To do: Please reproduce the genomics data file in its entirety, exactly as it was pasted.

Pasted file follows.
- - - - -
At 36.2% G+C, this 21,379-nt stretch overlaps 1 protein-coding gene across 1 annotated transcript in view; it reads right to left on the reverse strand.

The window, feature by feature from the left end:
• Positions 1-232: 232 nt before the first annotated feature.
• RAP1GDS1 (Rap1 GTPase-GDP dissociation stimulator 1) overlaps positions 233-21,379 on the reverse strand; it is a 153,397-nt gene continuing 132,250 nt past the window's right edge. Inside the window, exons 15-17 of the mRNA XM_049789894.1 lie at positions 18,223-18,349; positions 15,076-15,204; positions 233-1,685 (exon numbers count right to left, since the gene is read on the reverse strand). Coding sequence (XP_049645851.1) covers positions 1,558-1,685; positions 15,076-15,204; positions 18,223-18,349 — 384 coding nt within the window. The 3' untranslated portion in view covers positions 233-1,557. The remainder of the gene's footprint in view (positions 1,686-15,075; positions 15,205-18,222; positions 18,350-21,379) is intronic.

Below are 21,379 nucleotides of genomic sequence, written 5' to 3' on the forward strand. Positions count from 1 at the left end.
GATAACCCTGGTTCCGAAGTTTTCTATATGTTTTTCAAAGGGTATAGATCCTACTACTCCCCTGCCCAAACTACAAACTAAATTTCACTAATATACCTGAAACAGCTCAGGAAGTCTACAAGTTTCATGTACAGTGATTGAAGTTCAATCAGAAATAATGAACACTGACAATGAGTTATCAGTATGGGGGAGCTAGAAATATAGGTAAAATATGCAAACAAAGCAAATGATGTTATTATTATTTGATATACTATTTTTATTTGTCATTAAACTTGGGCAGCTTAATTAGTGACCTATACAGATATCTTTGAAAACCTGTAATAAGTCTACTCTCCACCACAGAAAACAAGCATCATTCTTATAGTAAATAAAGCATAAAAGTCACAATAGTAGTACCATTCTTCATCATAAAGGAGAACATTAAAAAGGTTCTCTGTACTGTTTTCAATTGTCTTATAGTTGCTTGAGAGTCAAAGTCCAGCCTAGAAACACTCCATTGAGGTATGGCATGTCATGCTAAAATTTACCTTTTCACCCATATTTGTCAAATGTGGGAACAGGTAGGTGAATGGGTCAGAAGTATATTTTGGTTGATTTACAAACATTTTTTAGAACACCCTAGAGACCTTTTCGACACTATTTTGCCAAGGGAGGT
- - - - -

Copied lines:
At 36.2% G+C, this 21,379-nt stretch overlaps 1 protein-coding gene across 1 annotated transcript in view; it reads right to left on the reverse strand.

The window, feature by feature from the left end:
• Positions 1-232: 232 nt before the first annotated feature.
• RAP1GDS1 (Rap1 GTPase-GDP dissociation stimulator 1) overlaps positions 233-21,379 on the reverse strand; it is a 153,397-nt gene continuing 132,250 nt past the window's right edge. Inside the window, exons 15-17 of the mRNA XM_049789894.1 lie at positions 18,223-18,349; positions 15,076-15,204; positions 233-1,685 (exon numbers count right to left, since the gene is read on the reverse strand). Coding sequence (XP_049645851.1) covers positions 1,558-1,685; positions 15,076-15,204; positions 18,223-18,349 — 384 coding nt within the window. The 3' untranslated portion in view covers positions 233-1,557. The remainder of the gene's footprint in view (positions 1,686-15,075; positions 15,205-18,222; positions 18,350-21,379) is intronic.

Below are 21,379 nucleotides of genomic sequence, written 5' to 3' on the forward strand. Positions count from 1 at the left end.
GATAACCCTGGTTCCGAAGTTTTCTATATGTTTTTCAAAGGGTATAGATCCTACTACTCCCCTGCCCAAACTACAAACTAAATTTCACTAATATACCTGAAACAGCTCAGGAAGTCTACAAGTTTCATGTACAGTGATTGAAGTTCAATCAGAAATAATGAACACTGACAATGAGTTATCAGTATGGGGGAGCTAGAAATATAGGTAAAATATGCAAACAAAGCAAATGATGTTATTATTATTTGATATACTATTTTTATTTGTCATTAAACTTGGGCAGCTTAATTAGTGACCTATACAGATATCTTTGAAAACCTGTAATAAGTCTACTCTCCACCACAGAAAACAAGCATCATTCTTATAGTAAATAAAGCATAAAAGTCACAATAGTAGTACCATTCTTCATCATAAAGGAGAACATTAAAAAGGTTCTCTGTACTGTTTTCAATTGTCTTATAGTTGCTTGAGAGTCAAAGTCCAGCCTAGAAACACTCCATTGAGGTATGGCATGTCATGCTAAAATTTACCTTTTCACCCATATTTGTCAAATGTGGGAACAGGTAGGTGAATGGGTCAGAAGTATATTTTGGTTGATTTACAAACATTTTTTAGAACACCCTAGAGACCTTTTCGACACTATTTTGCCAAGGGAGGT